Halfway through the news he heard rattling in the kitchen: good, food was on the way.  When she called him in he was disappointed to see that it was tinned ravioli and a plain lettuce and tomato salad beside it, with one of those ready-made garlic bread loafs that tasted like nothing much. 

"If you didn't waste so much time on that mutt, maybe we could have a decent meal once in a while," he grumbled, but ate what was put in front of him anyway. 

"He's coming along really well, Peter, the instructor, says he's never seen such a quick learner as Appie," Marge said, as if somehow the dog's progress excused her from attending to her main job, taking care of Rodney. 

Peter, was it?  Pretty cosy after only three lessons, Rodney thought.  Not that there was anything to worry about, no one would make a pass at Marge with her grey-streaked hair and dumpy clothes.  "Goin' down the pool hall, quarter-finals are on," he said, grabbing his shoes and putting one on the counter while he struggled into the other one.  Marge clamped her lips in a thin line and said nothing.  Rodney put on the other shoe and went to the cupboard where Marge kept a cookie jar that functioned as her housekeeping account.  Helping himself to a couple of fives, Rodney left the kitchen without any other comment.   

Arriving home well-lubricated, Rodney fell into bed in his underwear and socks and snored loudly until morning.   

The following week, Rodney helped himself to fifteen dollars from the cookie jar and announced, "It's the semi-finals tonight, might want to treat someone to a drink."  Again Marge said nothing, just busied herself with the dishes. 

The day the finals were on for the district pool championship Rodney got home early.  Once again Marge was out in the back yard with her stupid mutt.  This time she had one of his old shirts wrapped around her arm.   

"Appie, hold!" she ordered the dog, but the dog didn't seem to know what was wanted, and bounced around like a puppy, big hairy ears flapping.   Rodney stood on the porch and laughed.  "Stupid mutt!" he said. "He'll be a lot of use when the burglars come." 

"He does just fine when you aren't here to mock him," Marge said. 

"Ho, ho, ho, the little lady's angry, wow, I'm SO scared," chortled Rodney, going indoors and kicking his shoes in the corner.  He helped himself to a beer, looked in the oven, saw a casserole and made a quick decision. 

"I don't want that muck, I'm going down to the pool hall for the finals, get a Big Mac on the way," he said as Marge came indoors.  He put his shoes back on and made for the cookie jar.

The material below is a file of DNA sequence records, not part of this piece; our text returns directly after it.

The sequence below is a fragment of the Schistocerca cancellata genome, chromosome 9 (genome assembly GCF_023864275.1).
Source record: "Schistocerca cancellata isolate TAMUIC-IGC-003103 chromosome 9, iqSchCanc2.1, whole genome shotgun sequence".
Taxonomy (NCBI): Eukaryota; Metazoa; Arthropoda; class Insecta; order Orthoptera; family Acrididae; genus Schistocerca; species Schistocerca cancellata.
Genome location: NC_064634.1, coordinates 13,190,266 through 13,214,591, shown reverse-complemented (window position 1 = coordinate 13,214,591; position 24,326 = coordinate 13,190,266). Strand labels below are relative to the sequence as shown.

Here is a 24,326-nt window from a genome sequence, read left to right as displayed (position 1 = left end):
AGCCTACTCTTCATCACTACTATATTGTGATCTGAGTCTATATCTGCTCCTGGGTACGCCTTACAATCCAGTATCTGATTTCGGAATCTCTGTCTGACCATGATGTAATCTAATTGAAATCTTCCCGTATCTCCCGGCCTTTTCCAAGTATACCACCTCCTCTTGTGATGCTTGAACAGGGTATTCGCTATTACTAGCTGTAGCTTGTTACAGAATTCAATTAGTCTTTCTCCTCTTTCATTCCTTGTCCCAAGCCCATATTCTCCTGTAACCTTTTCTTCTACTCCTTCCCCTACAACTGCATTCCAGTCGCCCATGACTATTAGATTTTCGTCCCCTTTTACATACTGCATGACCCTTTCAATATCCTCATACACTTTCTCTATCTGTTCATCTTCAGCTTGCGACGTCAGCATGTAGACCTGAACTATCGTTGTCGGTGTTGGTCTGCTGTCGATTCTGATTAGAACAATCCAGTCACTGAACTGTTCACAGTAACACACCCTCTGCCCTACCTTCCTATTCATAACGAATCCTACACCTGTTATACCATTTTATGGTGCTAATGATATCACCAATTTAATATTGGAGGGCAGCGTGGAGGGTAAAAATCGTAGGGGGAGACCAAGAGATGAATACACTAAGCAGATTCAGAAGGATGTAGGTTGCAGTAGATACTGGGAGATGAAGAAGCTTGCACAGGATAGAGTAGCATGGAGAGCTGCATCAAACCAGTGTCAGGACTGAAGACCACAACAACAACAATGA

"I wouldn't have to cook muck, as you call it, if you didn't keep helping yourself to the housekeeping money," Marge said. 

Rodney swung an open palm at her but she stepped back quickly and the blow merely ruffled the ends of her hair.  "God, what did I do to deserve such a stupid bitch?" Rodney said, not looking at her as he rifled the cookie jar of its last seven dollars.  He chugged the beer down, straightened his tie and left. 

After a convivial evening at the pool hall, during which he won sixteen dollars, Rodney rolled home pretty pleased with himself.  Maybe he'd give Marge five dollars for the cookie jar, that might cheer her up.  Maybe he'd even give her the whole seven he'd borrowed earlier. 

Turning the back door knob, Rodney met resistance.  Fishing his keys out, he managed to get the right one in the keyhole after a bit of fumbling.  Pushed open the door all of four inches, then met more resistance. 

She's put the chain on.  Dumb broad knew I was out, why'd she do that?  Rodney put his shoulder to the door but the chain had been installed by someone who knew what he was doing.  "Marge, Marge, let me in," he called through the crack.  Nothing.  She'd probably taken a sleeping pill. 

OK, he could go around to the front door, but she'd probably snapped the deadbolt and he didn't have a key for that.  What to do?  Rodney sat on the top step of the porch for a moment trying to clear his head.   Aha, the pantry window.  The lock was old, it shouldn't take much to jimmy that.  A couple pokes with his pocket knife and he'd be inside. 

Rodney staggered to his feet and stumbled along the porch to the pantry window.  Jimmying the lock didn't go as smoothly as when James Bond did it, but after some slips, Rodney felt the latch give way.  Sliding the window up he slung a leg over the windowsill and crawled into the small room. 

Before he could get his bearings there was a noise in the darkness and something large and hairy landed on his chest, knocking him flat on his back.  The thing growled and Rodney felt hot drool on his face.  He tried to push the creature away, but got a sharp nip on his hand, enough to make him lie still. 

"Marge, Marge, get your ass down here, your stupid mutt's bitten me!" he yelled. 

After what seemed a very long time, Rodney heard footsteps on the stairs and saw the kitchen light flicker on. 

His wife came to the door of the pantry and looked at him lying on the floor, the dog astride his chest, blood trickling from his upraised hand. 

"Well don't just stand there, you stupid bitch, say something!" Rodney cried.  The big blond dog growled again, showing every one of its sharp white teeth. 

"Appie, kill!" said Marge.